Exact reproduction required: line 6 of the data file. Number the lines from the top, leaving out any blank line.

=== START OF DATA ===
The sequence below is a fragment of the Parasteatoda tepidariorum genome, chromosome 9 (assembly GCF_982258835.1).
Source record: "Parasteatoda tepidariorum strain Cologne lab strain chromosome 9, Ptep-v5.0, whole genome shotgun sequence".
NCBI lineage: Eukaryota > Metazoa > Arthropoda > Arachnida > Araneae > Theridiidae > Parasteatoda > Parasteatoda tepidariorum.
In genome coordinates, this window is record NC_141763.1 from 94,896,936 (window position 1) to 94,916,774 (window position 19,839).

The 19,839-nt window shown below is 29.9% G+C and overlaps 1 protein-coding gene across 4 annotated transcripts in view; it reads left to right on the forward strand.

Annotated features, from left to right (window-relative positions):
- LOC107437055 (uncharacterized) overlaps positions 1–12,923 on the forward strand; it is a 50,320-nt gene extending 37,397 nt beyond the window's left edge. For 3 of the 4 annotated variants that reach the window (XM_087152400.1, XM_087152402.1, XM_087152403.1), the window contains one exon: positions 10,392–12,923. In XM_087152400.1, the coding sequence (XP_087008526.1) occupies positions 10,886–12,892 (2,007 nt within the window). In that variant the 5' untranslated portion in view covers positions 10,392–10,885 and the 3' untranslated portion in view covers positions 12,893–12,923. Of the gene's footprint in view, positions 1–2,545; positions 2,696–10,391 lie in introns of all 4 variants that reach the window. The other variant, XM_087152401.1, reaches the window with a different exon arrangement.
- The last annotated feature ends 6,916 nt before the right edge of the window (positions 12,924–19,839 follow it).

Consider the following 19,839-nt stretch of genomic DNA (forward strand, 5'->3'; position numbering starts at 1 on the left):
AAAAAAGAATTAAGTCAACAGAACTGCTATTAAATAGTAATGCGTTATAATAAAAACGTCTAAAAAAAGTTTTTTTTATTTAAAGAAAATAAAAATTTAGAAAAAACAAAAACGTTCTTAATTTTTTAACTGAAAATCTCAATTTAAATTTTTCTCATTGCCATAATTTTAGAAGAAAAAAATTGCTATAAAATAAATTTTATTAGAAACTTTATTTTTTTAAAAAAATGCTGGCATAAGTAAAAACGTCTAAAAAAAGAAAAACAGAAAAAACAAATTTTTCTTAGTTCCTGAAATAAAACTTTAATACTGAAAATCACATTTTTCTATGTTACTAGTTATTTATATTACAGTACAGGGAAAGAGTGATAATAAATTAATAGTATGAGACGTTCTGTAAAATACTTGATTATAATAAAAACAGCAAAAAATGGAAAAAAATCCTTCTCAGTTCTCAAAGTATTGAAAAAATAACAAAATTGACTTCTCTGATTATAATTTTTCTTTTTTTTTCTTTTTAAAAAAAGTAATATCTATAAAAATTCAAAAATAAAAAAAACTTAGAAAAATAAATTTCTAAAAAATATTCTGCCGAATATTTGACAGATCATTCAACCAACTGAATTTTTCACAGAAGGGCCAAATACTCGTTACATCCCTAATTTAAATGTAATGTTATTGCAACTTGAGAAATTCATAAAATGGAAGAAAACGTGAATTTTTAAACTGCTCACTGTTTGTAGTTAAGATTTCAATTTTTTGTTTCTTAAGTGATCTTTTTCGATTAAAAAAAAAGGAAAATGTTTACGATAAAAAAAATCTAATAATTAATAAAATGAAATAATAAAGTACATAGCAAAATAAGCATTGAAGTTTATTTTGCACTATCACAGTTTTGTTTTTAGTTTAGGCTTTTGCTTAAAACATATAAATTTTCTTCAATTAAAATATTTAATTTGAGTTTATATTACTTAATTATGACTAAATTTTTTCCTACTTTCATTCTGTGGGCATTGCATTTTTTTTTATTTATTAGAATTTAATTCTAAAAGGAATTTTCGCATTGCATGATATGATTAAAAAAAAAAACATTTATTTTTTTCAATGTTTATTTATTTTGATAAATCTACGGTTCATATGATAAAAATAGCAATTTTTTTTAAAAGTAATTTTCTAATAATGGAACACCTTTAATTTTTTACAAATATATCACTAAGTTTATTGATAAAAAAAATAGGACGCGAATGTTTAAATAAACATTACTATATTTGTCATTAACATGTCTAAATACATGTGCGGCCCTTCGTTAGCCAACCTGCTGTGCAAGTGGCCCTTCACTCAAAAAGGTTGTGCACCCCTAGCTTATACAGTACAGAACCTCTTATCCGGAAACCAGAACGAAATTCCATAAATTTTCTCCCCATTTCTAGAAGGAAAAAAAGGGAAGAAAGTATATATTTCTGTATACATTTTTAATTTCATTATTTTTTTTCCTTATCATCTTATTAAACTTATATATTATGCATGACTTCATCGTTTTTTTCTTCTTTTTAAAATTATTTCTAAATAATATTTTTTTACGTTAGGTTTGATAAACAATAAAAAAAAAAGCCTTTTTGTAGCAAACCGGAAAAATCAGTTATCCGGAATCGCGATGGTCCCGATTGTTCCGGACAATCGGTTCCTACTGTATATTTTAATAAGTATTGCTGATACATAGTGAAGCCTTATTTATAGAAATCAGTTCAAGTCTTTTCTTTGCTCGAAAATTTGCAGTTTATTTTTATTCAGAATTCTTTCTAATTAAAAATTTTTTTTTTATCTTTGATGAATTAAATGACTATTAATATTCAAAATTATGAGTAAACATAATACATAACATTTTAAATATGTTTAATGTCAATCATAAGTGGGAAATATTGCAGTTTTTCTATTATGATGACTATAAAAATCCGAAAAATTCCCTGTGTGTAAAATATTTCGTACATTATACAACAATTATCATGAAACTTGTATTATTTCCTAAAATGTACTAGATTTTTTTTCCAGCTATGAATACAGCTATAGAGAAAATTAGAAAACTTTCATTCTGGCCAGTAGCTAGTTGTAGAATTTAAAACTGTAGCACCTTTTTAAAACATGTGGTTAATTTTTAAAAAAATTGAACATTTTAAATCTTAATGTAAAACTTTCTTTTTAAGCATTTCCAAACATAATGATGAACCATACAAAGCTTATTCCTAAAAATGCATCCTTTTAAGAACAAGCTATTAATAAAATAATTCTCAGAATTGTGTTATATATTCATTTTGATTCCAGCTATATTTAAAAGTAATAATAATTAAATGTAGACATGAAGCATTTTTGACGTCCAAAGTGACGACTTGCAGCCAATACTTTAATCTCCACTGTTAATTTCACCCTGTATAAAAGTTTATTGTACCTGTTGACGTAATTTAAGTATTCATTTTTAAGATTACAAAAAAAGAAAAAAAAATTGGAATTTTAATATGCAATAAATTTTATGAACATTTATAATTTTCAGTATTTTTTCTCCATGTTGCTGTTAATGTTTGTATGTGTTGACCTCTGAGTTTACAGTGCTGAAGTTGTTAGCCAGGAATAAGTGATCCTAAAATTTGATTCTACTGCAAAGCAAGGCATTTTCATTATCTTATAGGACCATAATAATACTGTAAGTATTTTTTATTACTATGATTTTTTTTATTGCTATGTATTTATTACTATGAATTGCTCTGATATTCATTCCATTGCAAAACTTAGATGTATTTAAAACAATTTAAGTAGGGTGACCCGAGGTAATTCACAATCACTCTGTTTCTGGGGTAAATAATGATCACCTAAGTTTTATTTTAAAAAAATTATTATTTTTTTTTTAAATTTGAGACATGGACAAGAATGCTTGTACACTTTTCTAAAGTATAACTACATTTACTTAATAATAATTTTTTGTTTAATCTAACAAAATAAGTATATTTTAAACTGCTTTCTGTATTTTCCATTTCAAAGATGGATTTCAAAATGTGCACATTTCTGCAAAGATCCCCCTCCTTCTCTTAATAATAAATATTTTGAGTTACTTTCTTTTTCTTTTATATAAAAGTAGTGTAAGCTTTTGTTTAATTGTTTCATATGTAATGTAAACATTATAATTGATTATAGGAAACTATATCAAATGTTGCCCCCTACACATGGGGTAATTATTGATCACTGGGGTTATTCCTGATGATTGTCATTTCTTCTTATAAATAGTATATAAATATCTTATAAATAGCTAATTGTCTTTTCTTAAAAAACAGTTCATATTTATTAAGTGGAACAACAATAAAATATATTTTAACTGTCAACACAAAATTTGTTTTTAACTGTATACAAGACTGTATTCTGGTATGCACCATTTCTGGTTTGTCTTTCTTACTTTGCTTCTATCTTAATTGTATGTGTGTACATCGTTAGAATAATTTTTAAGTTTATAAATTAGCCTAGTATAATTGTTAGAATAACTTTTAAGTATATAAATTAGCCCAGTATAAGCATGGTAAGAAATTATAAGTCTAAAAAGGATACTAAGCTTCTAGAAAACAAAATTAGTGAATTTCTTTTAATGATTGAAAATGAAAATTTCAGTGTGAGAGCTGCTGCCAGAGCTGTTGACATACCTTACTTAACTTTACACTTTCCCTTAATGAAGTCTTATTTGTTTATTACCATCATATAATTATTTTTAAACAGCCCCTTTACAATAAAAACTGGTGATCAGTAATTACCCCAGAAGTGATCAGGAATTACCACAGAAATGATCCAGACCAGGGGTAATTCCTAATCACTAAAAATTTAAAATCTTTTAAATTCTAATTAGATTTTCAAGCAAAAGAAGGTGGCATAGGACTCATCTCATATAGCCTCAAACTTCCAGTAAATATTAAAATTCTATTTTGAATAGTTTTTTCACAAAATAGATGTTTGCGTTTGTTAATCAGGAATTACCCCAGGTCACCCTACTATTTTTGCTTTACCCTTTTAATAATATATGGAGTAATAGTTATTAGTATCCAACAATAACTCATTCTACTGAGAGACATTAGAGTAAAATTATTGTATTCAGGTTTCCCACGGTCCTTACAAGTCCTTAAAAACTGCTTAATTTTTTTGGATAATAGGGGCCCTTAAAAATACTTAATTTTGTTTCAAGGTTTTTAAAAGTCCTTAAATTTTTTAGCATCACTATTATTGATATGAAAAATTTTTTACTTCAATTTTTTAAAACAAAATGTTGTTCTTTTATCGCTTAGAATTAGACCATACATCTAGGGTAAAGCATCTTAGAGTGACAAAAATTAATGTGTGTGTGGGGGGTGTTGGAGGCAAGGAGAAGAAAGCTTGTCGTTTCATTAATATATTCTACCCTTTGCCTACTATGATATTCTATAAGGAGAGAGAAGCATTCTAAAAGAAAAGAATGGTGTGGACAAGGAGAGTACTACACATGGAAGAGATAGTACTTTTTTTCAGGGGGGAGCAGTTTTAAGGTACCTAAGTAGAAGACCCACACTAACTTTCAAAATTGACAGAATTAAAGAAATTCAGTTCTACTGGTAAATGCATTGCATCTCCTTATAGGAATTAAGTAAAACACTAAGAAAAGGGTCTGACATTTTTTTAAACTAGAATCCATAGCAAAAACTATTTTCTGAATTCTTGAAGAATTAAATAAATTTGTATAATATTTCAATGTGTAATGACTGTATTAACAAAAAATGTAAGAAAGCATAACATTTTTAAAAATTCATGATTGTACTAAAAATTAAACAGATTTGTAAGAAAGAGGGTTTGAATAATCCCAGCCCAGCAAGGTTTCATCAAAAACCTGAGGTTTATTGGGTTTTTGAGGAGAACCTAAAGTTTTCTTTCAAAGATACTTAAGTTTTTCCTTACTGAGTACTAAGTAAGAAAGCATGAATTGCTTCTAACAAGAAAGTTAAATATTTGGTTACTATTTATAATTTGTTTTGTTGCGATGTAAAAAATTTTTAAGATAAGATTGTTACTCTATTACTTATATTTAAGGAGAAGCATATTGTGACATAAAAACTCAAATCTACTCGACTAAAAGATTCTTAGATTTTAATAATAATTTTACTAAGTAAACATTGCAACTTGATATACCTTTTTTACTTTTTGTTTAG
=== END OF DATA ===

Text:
Annotated features, from left to right (window-relative positions):